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Open access

Michael Harvey

Open access

Steven P. Dandaneau

How will land-grant universities fulfill their democratic mission in an era of declining public support? A case study of Milton S. Eisenhower's presidency of Kansas State College (1943–1950) explores the entrenched ideological tensions with which land-grant university leaders must still contend, and through historical analysis illustrates key elements in their past successful navigation. Recognized today more often for his fraternal relationship to the 34th President of the United States, this paper argues that Milton Eisenhower, four times a university president and a long-time public servant in his own right, is a leader from whom much can be learned. It is argued, furthermore, that today's public higher-education leaders face challenges similar to those faced by Eisenhower, the resolution of which will determine whether the democratic heritage articulated in the Morrill Act of 1862 is preserved or abandoned.

Open access

Nathan Harter

Prospective leaders are frequently advised to know themselves. Such knowledge takes the form of an image, requiring the use of the imagination to create an identity based on some kind of self-concept. This process of looking inward is incomplete without also gaining critical distance from the self. Three prominent philosophers had offered heuristics to imagine oneself as somebody else. Plato asked, for example: what if you were no one – literally anonymous? How would that alter your perspective? Immanuel Kant suggested that you consider yourself and your situation from everyone's point of view and not just your own. And John Rawls asked, in regards to constituting a group or organization or even something so simple as a contract: what if you might be anyone, especially the least advantaged? Would the arrangement you presently favor seem fair to anyone? By adopting these heuristics and getting outside of one's self, a leader might avoid typical ethical failings and actually gain a more authentic self-concept.

Open access

Jeffrey L. McClellan

As there is not much in the academic literature of leadership that explores the historical and foundational roots of leadership culture within specific countries, this paper seeks to address this void. It does so by providing a conceptual model for exploring leadership cultural foundations by examining the motives, goals, and means of influence of leaders through an interdisciplinary review of the literature on social life in precolonial Ecuador. It then applies this model to understanding leadership in the precolonial societies of modern day Ecuador. In doing so, this article summarizes what is known about leadership within these precolonial societies, at the time just prior to the arrival of the Inca and the Spanish, in order to propose a model of precolonial indigenous leadership in Ecuador.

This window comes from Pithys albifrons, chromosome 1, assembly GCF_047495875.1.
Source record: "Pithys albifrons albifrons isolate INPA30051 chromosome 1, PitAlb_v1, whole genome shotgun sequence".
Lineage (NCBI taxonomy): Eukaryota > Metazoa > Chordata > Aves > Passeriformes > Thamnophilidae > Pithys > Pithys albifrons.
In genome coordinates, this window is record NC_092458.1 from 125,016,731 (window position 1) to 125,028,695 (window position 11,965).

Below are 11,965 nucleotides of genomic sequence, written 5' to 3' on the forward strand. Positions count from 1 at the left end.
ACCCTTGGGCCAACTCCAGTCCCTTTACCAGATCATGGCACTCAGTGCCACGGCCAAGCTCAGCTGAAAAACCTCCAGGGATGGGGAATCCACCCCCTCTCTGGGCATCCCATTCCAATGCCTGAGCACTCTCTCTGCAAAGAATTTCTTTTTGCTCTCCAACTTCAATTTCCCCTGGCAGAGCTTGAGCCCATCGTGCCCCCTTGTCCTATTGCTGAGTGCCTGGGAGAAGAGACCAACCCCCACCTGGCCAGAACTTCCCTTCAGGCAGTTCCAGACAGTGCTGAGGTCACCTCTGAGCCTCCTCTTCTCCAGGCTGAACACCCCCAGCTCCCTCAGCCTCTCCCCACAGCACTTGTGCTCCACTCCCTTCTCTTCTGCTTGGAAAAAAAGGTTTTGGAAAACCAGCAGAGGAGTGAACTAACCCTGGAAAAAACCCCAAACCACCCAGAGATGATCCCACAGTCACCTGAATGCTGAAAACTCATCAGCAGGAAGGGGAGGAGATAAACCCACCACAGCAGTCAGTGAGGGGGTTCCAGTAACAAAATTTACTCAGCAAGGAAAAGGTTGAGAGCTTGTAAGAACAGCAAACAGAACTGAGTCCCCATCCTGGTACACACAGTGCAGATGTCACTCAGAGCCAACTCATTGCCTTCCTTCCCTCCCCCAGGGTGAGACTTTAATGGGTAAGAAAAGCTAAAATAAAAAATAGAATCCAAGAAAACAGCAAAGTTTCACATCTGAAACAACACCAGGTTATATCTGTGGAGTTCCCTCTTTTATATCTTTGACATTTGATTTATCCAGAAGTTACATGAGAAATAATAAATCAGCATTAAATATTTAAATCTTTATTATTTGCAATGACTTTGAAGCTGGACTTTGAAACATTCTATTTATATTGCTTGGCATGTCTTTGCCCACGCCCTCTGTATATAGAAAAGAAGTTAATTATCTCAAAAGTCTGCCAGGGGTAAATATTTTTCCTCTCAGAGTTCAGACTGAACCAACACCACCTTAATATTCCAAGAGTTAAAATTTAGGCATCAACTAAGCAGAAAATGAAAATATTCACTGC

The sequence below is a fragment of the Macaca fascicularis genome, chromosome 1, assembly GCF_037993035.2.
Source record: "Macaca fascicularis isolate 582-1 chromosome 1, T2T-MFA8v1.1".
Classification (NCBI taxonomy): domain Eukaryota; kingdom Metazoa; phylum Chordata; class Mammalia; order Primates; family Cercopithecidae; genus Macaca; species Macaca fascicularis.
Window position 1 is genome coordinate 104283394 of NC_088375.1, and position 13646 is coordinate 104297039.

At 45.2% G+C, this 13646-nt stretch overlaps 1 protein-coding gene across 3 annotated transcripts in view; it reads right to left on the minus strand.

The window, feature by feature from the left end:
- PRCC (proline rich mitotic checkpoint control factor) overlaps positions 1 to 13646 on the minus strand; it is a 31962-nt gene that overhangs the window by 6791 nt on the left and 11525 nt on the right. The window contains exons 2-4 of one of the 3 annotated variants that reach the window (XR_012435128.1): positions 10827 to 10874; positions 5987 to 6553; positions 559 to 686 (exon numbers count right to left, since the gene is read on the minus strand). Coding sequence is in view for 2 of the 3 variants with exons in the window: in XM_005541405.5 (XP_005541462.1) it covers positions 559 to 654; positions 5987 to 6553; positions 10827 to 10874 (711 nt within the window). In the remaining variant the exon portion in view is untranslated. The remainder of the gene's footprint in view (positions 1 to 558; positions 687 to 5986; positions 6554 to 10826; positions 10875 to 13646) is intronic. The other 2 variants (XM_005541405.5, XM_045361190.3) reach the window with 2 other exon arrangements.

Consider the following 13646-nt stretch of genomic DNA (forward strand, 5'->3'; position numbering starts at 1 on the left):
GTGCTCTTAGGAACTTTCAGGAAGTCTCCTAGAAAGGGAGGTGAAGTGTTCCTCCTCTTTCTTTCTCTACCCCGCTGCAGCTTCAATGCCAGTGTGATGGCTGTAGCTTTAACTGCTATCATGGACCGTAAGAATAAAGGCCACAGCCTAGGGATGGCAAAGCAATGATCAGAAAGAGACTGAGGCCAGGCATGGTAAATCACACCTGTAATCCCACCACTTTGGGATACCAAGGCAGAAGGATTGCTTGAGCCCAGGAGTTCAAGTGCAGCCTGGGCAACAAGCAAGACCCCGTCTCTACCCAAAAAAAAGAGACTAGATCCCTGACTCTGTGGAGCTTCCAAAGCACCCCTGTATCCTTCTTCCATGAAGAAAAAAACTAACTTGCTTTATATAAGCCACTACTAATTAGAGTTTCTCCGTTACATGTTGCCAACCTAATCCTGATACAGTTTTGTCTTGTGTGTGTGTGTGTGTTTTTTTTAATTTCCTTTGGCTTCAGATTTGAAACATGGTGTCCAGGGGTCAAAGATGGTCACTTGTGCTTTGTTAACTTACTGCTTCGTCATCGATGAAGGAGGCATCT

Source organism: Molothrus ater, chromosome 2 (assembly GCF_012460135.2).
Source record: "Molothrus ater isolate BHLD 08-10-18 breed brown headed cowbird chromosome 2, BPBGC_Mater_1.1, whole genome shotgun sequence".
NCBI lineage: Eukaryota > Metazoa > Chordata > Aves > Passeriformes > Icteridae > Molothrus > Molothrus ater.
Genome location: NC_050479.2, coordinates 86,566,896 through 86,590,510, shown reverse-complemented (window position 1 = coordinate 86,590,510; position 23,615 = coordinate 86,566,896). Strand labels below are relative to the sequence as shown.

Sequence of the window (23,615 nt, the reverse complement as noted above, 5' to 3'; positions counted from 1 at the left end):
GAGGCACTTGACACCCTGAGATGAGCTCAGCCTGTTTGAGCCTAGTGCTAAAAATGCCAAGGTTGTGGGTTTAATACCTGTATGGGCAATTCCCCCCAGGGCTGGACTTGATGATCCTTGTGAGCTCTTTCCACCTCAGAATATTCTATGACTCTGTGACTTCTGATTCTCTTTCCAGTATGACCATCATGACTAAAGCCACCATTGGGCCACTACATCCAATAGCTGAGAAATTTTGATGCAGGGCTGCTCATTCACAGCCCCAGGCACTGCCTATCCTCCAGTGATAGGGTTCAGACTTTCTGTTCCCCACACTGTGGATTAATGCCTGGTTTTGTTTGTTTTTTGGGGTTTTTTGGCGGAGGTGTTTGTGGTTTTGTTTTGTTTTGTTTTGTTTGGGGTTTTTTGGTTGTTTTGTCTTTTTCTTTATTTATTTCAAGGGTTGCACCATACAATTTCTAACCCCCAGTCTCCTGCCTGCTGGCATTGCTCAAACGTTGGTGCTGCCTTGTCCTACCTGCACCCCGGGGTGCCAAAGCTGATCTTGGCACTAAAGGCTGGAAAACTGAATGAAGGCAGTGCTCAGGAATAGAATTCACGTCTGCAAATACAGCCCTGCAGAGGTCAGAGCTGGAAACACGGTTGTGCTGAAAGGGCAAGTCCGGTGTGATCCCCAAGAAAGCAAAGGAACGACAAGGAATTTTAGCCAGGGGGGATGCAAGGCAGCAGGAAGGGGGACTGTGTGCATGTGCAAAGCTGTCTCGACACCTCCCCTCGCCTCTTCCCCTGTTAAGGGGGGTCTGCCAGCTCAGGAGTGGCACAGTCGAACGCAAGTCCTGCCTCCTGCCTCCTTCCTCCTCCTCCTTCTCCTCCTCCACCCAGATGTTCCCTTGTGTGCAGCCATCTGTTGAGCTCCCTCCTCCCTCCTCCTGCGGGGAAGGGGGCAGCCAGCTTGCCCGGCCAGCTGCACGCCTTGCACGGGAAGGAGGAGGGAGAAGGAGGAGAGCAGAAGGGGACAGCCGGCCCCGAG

Open access

Richard Anker and Martha Anker

Open access

Richard Anker and Martha Anker

Open access

Richard Anker and Martha Anker

Open access

Richard Anker and Martha Anker

Open access

Richard Anker and Martha Anker

Chapter 1 briefly reviews the concept of a living wage, shows that it has a long and distinguished history and has had a recent upsurge in interest and acceptance from governments, multinational companies, unions and NGOs. It is shown that there is a general consensus on its definition, and the living wage definition agreed on by the organizations that are partners in the Global Living Wage Coalition is presented. Chapter 1 discusses why a new methodology is needed to measure living wages around the world, gives an overview of the principles behind the Anker methodology for estimating a living wage, discusses the extensive experience in using the Anker methodology in living wage studies in urban and rural locations around the world, indicates why some subjectivity is not an obstacle to economic concepts, and how a living wage differs from minimum wage. This chapter points out that living wage studies are designed not only to estimate a living wage, but also to put that estimate into context as a catalyst to further action.

Open access

Richard Anker and Martha Anker

It is important to put living wage estimates into context by comparing them with other wage and economic indicators as well as indicating recent trends in real wages. Chapter 17 describes two recommended approaches to providing a contextual backdrop for a living wage estimate. One approach illustrates in a wage ladder figure the size of gaps between prevailing wages in an industry or establishment and a living wage and other wage indicators such as poverty line wages, and average wages. Recommendations for reference points to use in a wage ladder are provided, along with examples of wage ladders from previous living wage studies. The second recommended approach is to use a series of graphs to display how real wages have changed over time in local currency and in US dollars as well as compared with other economic indicators such as minimum wages and labor productivity. Examples of such graphs from previous living wage studies are provided.